Sentencing Court has to Explain why it gave Consecutive Terms
State v. Hussein (HSC April 21, 2010)
Background. Hussein pleaded guilty to 39 offenses. This included 8 counts of identity theft in the 2d degree, class B felonies, 4 counts of identity theft in the 3d degree (class Cs), 15 counts of forgery in the 2d degree (class Cs), 1 count of fraudulent use of credit card (a class C), and 7 counts of theft in the 2d degree (class C). Hussein was already serving a ten-year sentence (one ten-year term and two five-year terms concurrently). The State moved for the instance offenses to run consecutively with the one she was already serving. The circuit court granted the motion. Hussein appealed on the grounds that the sentence was unlawful and that her counsel was ineffective for not presenting mitigating factors at sentencing and for failing to file a motion to reduce the sentence. The ICA affirmed.
No "Clear Evidence" that the Sentencing Court Failed to Consider General Sentencing Factors. The sentencing court has wide discretion in imposing a sentence. State v. Kapahea, 111 Hawai'i 267, 278, 141 P.3d 440, 451 (2006). When considering whether to run sentences concurrently or consecutively, the sentencing court must look to a number of factors listed in HRS § 706-606. HRS § 706-668.5(2). "Absent a clear evidence to the contrary, it is presumed that a sentencing court will have considered all factors before imposing concurrent or consecutive terms of imprisonment under HRS § 706-606." State v. Tauiliili, 96 Hawai'i 195, 199, 29 P.3d 914, 918 (2001). Here, the HSC held that because the circuit court heard argument from both parties on the motion for consecutive sentences, took notice of the record, and reviewed the pre-sentence investigation (PSI) report, there was no "clear evidence" to rebut the presumption. Thus, the HSC held that the ICA did not gravely err in affirming the consecutive sentence.
New Rule: Sentencing Court must Explain why it Imposed Consecutive Terms. Generally, "[a]lthough there is no requirement for the sentencing court to state its reasons for imposing sentence, we have urged and strongly recommended that the sentencing court do so[.]" State v. Lau, 73 Haw. 259, 263, 831 P.2d 523, 525 (1992). Relying on a bevy of sources ranging from the ABA proposed standards, to the defendant's right to allocution, see State v. Chow, 77 Hawai'i 241, 250, 883 P.2d 663, 672 (App. 1994), to the reasoning in Oregon v. Ice, 555 U.S. __, 129 S.Ct. 711 (2009), and the law of other jurisdictions, the HSC set forth a new rule in sentencing procedure: the sentencing court "must state its reasons as to why a consecutive sentence rather than a concurrent one was required."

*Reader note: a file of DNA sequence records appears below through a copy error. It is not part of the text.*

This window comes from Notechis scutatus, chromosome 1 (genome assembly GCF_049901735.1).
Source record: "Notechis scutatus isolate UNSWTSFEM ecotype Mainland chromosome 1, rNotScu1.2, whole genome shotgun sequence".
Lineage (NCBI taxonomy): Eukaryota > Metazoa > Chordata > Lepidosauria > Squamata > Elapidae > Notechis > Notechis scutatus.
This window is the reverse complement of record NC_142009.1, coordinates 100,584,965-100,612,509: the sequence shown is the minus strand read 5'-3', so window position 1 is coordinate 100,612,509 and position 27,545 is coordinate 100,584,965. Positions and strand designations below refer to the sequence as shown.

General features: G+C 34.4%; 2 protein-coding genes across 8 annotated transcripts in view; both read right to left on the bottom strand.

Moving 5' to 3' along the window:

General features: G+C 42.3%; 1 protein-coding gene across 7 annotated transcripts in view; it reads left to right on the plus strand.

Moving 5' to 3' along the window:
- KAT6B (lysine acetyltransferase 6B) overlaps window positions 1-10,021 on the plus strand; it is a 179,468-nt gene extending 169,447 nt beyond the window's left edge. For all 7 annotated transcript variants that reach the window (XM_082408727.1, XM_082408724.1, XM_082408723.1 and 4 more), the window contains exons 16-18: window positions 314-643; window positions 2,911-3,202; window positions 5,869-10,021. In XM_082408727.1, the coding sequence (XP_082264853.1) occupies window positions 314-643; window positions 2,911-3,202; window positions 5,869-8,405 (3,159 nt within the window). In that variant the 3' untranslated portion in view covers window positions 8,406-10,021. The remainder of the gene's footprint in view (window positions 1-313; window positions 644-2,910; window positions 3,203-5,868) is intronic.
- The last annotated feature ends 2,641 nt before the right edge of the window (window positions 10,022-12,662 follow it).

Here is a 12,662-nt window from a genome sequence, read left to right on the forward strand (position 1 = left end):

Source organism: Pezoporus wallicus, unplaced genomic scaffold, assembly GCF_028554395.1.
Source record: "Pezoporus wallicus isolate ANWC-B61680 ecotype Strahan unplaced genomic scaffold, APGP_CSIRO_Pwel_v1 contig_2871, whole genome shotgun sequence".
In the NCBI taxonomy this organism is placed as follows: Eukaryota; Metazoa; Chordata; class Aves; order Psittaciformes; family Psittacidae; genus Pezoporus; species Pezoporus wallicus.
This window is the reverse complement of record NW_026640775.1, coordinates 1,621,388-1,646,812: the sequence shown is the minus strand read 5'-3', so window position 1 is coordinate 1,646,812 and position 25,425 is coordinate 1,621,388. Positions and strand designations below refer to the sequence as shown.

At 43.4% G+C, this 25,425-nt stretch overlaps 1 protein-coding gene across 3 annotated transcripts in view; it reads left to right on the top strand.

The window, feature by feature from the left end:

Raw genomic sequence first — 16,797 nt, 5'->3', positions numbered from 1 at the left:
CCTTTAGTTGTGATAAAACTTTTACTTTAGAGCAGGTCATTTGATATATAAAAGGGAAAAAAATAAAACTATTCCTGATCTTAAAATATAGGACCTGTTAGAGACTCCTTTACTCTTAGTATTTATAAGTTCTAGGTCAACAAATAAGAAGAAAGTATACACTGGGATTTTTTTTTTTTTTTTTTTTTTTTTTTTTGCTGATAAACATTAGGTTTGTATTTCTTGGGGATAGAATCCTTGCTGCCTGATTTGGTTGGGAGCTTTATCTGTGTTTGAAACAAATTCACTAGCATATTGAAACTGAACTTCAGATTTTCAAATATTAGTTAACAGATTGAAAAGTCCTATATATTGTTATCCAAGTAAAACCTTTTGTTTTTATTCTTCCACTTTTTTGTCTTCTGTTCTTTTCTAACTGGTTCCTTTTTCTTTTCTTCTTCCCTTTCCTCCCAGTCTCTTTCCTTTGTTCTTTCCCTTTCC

The HSC explained that this new rule serves two purposes. First, sentencing courts now must identify the facts or circumstances that the court considers important. This "express statement, which evinces not merely consideration of the [HRS § 706-606] factors, but recites the specific circumstances that led the court to impose sentences consecutively in a particular case, provides a meaningful rationale to the defendant, the victim, and the public." Second, stating the reasons on the record constitute the court's conclusions drawn from the facts as they pertain to the sentencing factors. This allows, for example, the defendant to be informed that the court has concluded he or she is dangerous to the safety of the public, or poses an unacceptable risk of re-offending. See HRS § 706-606(2). In other words, according to the HSC, stating the reasons "confirm for the defendant, the victim, the public, and the appellate court, that the decision to impose consecutive sentences was deliberate, rational, and fair."